Friday, March 17, 2006

Court Trial Underway in Britain

I am owed £60 million in royalties, wails Bob Marley's bassistBy Hugh Davies
(Filed for Daily Telegraph: 17/03/2006)

A musician in Bob Marley's band, the Wailers, launched a £60 million royalties lawsuit in the High Court yesterday claiming that, had he lived, the reggae star would have taken care of him financially as he had always done when they toured the world together.

Aston Barrett, known as "family man" because of his penchant for domesticity (he has 52 children), gave a broad smile in the witness box, telling Mr Justice Lewison: "Bob took care of the business; I took care of the music."

Barrett, a former member of the Jamaican band the Upsetters, who had a British hit the late 1960s with Return of Django, was hired by Marley for his distinctive bass sound and his expertise in obtaining international success.

Sitting in a court chair, he demonstrated how he handled the music with a technique called "shuffle bubble", playing an imaginary organ, and singing "eeh, oh, eeh".

With his dreadlocks twisted into a pony tail and his hearing impaired - "Too much music" - Barrett told of his years with Marley in concerts with acts such as James Brown, Lee "Scratch" Perry and Taj Mahal in London, San Francisco and Jamaica before the singer died of cancer in 1981 at the age of 36.

Listening intently was Marley's elegant widow, Rita, who with seven of her children and five record companies are resisting the lawsuit.

Barrett, now in his 60s, insisted that Marley had promised members of the band equal shares of the royalties from hit albums, including Natty Dread, Rastaman Vibration and Babylon by Bus.

He said he so trusted Marley that he urged him in a telephone call between Jamaica and America to sign a contract on his behalf.

The case is set against the murky background of Jamaican reggae, where its rastafarian performers, with their unintelligible patois and belief in the divinity of Haile Selassie, the late Ethiopian emperor, face murder, dubious contracts and drug disputes, with fortunes being made from their work.

Stephen Bate, counsel for Barrett, recalled tension in Kingston in 1976, when the music was identified with politics, and Marley, his wife and manager Don Taylor had been shot and wounded during political unrest in Jamaica.

He said that Barrett's father disappeared in 1985. He was found "with his body dismembered - he had been decapitated". Two years later, Barrett's brother, Carlton, the Wailers' original drummer, was "shot and killed".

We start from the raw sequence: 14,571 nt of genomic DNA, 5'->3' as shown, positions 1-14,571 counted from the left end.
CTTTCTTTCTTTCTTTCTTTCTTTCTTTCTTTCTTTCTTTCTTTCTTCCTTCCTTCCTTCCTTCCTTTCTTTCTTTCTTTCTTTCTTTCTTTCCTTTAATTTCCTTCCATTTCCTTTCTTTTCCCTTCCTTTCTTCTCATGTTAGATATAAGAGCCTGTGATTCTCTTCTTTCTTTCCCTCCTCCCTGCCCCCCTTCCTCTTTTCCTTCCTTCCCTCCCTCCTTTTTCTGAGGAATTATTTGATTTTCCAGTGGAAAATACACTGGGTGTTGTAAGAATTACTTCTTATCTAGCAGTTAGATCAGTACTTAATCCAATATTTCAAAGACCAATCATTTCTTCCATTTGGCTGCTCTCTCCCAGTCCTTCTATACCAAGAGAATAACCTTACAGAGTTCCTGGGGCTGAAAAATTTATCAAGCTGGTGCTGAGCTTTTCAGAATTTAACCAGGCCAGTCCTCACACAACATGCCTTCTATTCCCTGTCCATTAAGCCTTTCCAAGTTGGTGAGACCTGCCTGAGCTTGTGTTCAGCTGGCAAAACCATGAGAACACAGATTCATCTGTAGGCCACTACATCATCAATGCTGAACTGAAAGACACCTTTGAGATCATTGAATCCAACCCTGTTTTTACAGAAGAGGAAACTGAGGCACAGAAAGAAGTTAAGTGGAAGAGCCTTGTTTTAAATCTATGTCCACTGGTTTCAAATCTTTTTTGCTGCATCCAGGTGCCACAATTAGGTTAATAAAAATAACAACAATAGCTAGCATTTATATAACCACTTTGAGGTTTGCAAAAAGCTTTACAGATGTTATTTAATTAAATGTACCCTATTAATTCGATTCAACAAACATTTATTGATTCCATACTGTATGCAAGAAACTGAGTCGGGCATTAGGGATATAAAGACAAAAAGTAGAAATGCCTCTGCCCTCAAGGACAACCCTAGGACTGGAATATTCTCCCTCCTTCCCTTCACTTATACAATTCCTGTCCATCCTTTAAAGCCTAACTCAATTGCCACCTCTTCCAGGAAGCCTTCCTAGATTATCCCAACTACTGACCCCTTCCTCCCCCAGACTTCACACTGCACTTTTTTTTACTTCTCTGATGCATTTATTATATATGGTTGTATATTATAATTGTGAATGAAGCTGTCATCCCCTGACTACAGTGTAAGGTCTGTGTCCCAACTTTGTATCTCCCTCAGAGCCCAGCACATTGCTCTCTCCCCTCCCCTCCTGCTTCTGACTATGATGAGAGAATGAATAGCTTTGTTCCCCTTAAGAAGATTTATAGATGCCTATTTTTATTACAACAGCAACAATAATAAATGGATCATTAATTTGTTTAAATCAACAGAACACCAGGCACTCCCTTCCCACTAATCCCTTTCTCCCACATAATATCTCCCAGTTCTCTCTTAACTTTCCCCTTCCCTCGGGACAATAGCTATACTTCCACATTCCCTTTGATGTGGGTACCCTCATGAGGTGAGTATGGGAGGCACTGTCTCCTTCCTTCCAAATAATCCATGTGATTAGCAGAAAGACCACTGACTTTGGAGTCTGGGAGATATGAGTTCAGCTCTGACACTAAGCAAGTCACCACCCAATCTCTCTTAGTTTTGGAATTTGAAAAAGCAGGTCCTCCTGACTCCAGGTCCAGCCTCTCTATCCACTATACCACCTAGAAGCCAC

Mr Bate said: "Aston Barrett and his brother literally created the sound of the Wailers, though not for a minute to detract from the extraordinary songwriting ability of Mr Marley. It was the Barretts' unique sound which brought the Wailers international success. The Barretts were the bedrock of the music."

Universal-Island Records Ltd and the Marley family say that Barrett surrendered his right to further royalties in 1994, giving up all claims in return for a payment of several hundred thousand dollars.

"He said he would always take care of us," Barrett told the court.

Mr Bate said that, when Marley died, his client and brother were left "desperately short of money" but, he added, the brothers' financial problems began after Rita Marley became the administrator of the estate. They felt they had been paid only a proportion of what they were owed, but they had no option but to sign an agreement."

The case continues.

Thursday, March 16, 2006

Court Move for Bob Marley Royalties

The Press Association Thursday March 16, 08:34 AM

Bob Marley's bass player Aston Barrett is beginning a High Court battle for a multi-million pound slice of the late Reggae legend's royalties.

Aston is one of several musicians who worked with the Jamaican star and who have been involved in courtroom claims since Marley died without making a will in 1981.

There was a settlement in 1994 between various members of Marley's backing band, the Wailers, and record companies after years of litigation in Jamaica, America and Britain.

But now Aston, on behalf of himself and his drummer brother Carlton, who was murdered in 1986, is claiming a partnership agreement with Marley, copyright in six songs and royalties from recording contracts in 1974 and 1975.

These were the years when singer-songwriter Marley recorded some of his greatest albums which still have worldwide appeal.

Aston went ahead with the action after the High Court refused an application by Universal-Island Records and UMG Recordings in 2003 to have the claim struck out as an abuse of process of the courts or because the musician had already accepted a settlement.

The bass player, now in his 60s and father to 52 children, could receive a payment of up to £60 million if successful.